Sunday, March 2, 2008

Broken Dreams

When I was about five or six years old, I always had this daydream that I ran away from home riding a bump car. I felt so independent and glamorous in that daydream. I know it sounds foolish now but hey I WAS a kid. But I got scared that a Satanic cult might kidnap me as a sacrifice for their rituals.* Or be borne away by construction workers as an admixer for concrete used for building bridges.** My parents have a weird way of scaring the hell out of me. Those reasons prevented me from actually running away. Plus the fact that I can’t find a way to carjack that red bump car from Rustan’s Cubao [or was it Rustan’s Makati? The place where it also has remote controlled boats, I can’t remember exactly.].
Then I grew up to understand that bump cars really can’t cruise the streets. I was in first grade at that time, and got pressured by my mother to get not just good grades but the best grades. [Will not elaborate on that further, not in the mood to cry.]. In short, I became a nerd— grade-conscious, plagued with realistic ideas for a seven-year old, no social life, low self-esteem. Somehow it killed me. I lost my sense of adventure and felt that the world was too big for me. No matter how I tried, it was not good enough and will never be. I became a frail kid, shunning all the fun, not active in sports, no real friends.
At that point of my life, my new daydream was to die famous for something I have done for the society. Like be a scientist who discovered a breakthrough and win the Nobel Prize. Or have a kick-ass job that will make me and my family rich.
As a kid, grown up stuff got me depressed, it worried me so much. I should have stayed a bit longer on that stage in life where you believed in fantasies and miracles. I was studying so hard to get accelerated and jump grades or win the next quiz bee. I knew that Santa Claus was just a holiday “mascot” of the capitalists. Fairy tales were just tales. There are no fairies. Smoking dries out your lungs and causes cancer. African children die of malnourishment. I’ve read that Waldorf Astoria is a high-end hotel in New York that can deny entry to those who are not properly dressed. Realized that my family is poor. Understood that the very first People Power in Edsa was a display of democracy. Freddie Mercury is gay and died of AIDS. Alice Cooper is a man claiming that he gets possessed by a female spirit (huh?).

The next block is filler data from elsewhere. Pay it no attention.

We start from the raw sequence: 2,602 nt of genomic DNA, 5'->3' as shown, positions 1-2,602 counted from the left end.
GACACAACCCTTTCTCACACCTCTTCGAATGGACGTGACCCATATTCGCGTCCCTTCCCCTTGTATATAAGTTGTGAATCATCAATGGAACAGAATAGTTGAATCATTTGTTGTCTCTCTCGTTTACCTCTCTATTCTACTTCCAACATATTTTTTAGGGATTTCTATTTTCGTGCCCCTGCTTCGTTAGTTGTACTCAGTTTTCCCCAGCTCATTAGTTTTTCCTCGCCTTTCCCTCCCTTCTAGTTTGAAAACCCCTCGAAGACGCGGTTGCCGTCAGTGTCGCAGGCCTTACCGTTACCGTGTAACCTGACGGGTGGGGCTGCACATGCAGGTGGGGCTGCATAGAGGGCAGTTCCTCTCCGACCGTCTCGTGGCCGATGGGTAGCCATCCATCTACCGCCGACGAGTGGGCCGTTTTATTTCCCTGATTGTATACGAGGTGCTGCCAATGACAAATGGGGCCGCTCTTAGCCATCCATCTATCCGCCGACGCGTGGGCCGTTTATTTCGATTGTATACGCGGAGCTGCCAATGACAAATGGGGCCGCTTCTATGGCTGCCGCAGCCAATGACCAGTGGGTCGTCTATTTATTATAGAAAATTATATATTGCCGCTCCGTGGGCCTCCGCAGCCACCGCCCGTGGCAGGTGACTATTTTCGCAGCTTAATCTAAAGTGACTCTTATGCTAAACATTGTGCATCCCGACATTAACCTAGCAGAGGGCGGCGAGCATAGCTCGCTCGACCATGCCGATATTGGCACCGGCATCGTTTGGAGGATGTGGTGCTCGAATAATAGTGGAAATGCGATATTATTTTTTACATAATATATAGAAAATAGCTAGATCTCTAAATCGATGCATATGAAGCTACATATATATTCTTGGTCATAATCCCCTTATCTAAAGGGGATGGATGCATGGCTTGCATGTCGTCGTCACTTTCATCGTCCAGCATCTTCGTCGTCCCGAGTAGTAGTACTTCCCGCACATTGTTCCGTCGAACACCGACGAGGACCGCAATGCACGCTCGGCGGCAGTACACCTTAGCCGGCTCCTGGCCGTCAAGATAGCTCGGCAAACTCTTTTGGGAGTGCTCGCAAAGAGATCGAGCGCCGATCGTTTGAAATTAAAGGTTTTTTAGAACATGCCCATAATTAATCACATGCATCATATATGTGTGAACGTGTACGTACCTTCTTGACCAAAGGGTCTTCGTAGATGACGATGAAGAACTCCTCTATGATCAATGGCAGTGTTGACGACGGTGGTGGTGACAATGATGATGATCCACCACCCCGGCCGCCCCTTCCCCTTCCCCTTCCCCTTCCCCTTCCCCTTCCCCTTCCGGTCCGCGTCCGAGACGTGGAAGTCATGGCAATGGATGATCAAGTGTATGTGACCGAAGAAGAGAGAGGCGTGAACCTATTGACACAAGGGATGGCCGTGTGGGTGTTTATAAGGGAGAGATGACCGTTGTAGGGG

My sister was so sick of a disease that I did not understand. Yet I was envious of her because she didn’t have to go to school as often as I did.
I turned twelve. I understood enough not to envy my sister who was in and out of the hospital because of a torn heart valve. She underwent two major surgeries. By then, my daydreams were of teenage boys and love and rebellion. She made me realize how I’m wasting my life on stuff that I cannot do anything about. I needed to loosen up.
[Skip other depressing events in my life, fastforward to my years in college]
I got my free spirit back and the sense of adventure that comes with it in college. For the first two years, my course was Applied Physics, became a non-major on 3rd year, took any subject that caught my interest then by my 4th year I shifted to Interior Design. I still had worries and bouts of depression but the world didn’t look too big anymore. It’s okay to know more about the world outside books and docus. I gained friends, lost friends, then gained some more. Fell in love, fell out of love, yet longed for more love [haha]. I fell in love in art, fiction, literature and cultures and realized how artful a wisp of cigarette smoke can be when you look at it closely.
Please understand that I really didn’t have a steady, smooth-sailing life but I’m okay. I took odd jobs, bad jobs, worthy of another blog post. I’m still poor but not in a shit hole. Oh and yes, my sister is still alive and we support each other emotionally, though she gets in my hair sometimes. I’m living independently from my parents. Still have dreams of becoming noteworthy in history, haha, just a healthy dose of daydreaming don’t overreact.
So what if I had broken dreams. So what if those dreams were stupid and delusional. I believe that people can think of anything that they want to think about and dream about, it makes us human. Realizing what our broken dreams are makes us more human.

[* In the early 80s, presumed Satanic Cults hit the headlines, of tabloids at least, along with reports of LSD-laced magic tattoos. There was a fear of kids getting kidnapped and I remember wearing a rosary and scapular to school which I hid under my uniform.
** There’s this belief that blood reinforces concrete or stone structures, I think it’s some sort of a remnant from our paganistic past that requires blood offerings. If you would observe old school foremen/ construction workers/ carpenters, when they would begin a construction, say a house, they would kill a rooster and drip its blood on what would be the foundation is and roast and eat the chicken afterwards.]

1 comment:

  1. jeeper3/3/08

    When you're a kid, nothing seems to be impossible, then you grow up.

    Daydreaming is healthy, I think that with so many people in the world, a lot of them dreamed to be great one day and only few are blessed to have the talent and the opportunities to be great.

    Nice post.


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